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                    • #11
                      Tow major problems I see in multiple threat training.

                      1. Little or no incorporation of utilization of cover.
                      I would take cover, and reveal and attack one opponent at a time.

                      2. Winning as objective.
                      The objective of the training should be to survive. To survive does not always equate winning. "Never retreat" idea is what a military commander would want from their soldiers, and not particularly for that soldier's sake.
                      A lot of training habitually do this. But, if tactical situation is not in your favor, systematic retreat or "tactical redeploy" should be in order. I've never seen of heard / read of any organization that properly teaches how to systematically do a tactical redeploy or retreat.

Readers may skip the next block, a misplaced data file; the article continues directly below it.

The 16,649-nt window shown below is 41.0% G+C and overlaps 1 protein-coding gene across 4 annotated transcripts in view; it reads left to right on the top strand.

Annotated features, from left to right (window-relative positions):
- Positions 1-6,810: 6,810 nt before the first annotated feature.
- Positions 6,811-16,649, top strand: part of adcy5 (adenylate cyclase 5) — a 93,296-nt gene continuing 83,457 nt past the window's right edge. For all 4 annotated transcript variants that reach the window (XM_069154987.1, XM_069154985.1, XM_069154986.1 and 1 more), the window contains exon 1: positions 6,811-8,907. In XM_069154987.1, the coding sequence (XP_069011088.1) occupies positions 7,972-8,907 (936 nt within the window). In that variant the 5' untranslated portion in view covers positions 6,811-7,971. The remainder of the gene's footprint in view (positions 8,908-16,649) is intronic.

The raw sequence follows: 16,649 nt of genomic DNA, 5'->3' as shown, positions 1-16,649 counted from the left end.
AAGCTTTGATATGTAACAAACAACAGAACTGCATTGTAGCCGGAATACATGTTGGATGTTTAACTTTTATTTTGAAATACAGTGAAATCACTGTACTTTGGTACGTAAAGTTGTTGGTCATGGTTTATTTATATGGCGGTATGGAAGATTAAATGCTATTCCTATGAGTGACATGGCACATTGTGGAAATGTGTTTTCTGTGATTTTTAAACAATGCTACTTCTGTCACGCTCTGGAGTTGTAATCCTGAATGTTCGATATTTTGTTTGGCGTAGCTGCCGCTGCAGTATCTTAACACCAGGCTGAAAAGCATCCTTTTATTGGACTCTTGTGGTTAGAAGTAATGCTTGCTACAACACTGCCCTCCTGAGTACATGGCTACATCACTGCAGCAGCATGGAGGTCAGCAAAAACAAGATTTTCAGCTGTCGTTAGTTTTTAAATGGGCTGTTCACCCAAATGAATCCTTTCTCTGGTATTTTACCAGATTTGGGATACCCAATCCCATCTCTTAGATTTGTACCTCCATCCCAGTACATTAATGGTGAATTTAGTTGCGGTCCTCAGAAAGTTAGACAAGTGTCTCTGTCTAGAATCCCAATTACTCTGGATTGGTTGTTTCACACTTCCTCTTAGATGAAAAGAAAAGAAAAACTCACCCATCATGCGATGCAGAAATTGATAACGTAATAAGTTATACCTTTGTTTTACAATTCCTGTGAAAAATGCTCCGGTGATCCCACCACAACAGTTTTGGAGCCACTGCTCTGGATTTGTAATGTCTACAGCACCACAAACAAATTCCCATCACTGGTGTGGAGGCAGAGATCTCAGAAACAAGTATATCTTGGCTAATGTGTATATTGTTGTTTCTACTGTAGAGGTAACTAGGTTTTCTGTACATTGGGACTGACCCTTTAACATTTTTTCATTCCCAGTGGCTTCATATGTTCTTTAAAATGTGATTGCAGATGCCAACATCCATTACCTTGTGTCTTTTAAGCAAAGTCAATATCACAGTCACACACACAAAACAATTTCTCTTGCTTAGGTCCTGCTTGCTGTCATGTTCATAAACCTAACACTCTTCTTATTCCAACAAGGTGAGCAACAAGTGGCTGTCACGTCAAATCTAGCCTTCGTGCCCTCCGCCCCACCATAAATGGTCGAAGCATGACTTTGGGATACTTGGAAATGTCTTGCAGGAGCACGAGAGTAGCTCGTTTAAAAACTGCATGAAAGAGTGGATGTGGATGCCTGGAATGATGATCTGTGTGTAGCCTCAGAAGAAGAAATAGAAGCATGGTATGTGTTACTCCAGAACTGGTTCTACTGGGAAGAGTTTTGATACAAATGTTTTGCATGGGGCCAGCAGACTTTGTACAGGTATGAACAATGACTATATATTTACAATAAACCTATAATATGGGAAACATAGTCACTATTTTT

If I'm out numbered, goal of me attacking with a firearm is to keep myself alive until I extract myself from danger rather than charging into an unfavorable battle.

                      Target selection wise, keep an open mind. You may not want to keep sending rounds after rounds at an opponent with a shotgun only partially exposed and hard to hit spending precious seconds when there's a two exposed guys with a pistol you could have already downed.
                      Last edited by GrayBlue; 09-08-2009, 09:01 AM.

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                      • #12
                        Originally posted by Blackdog F4i View Post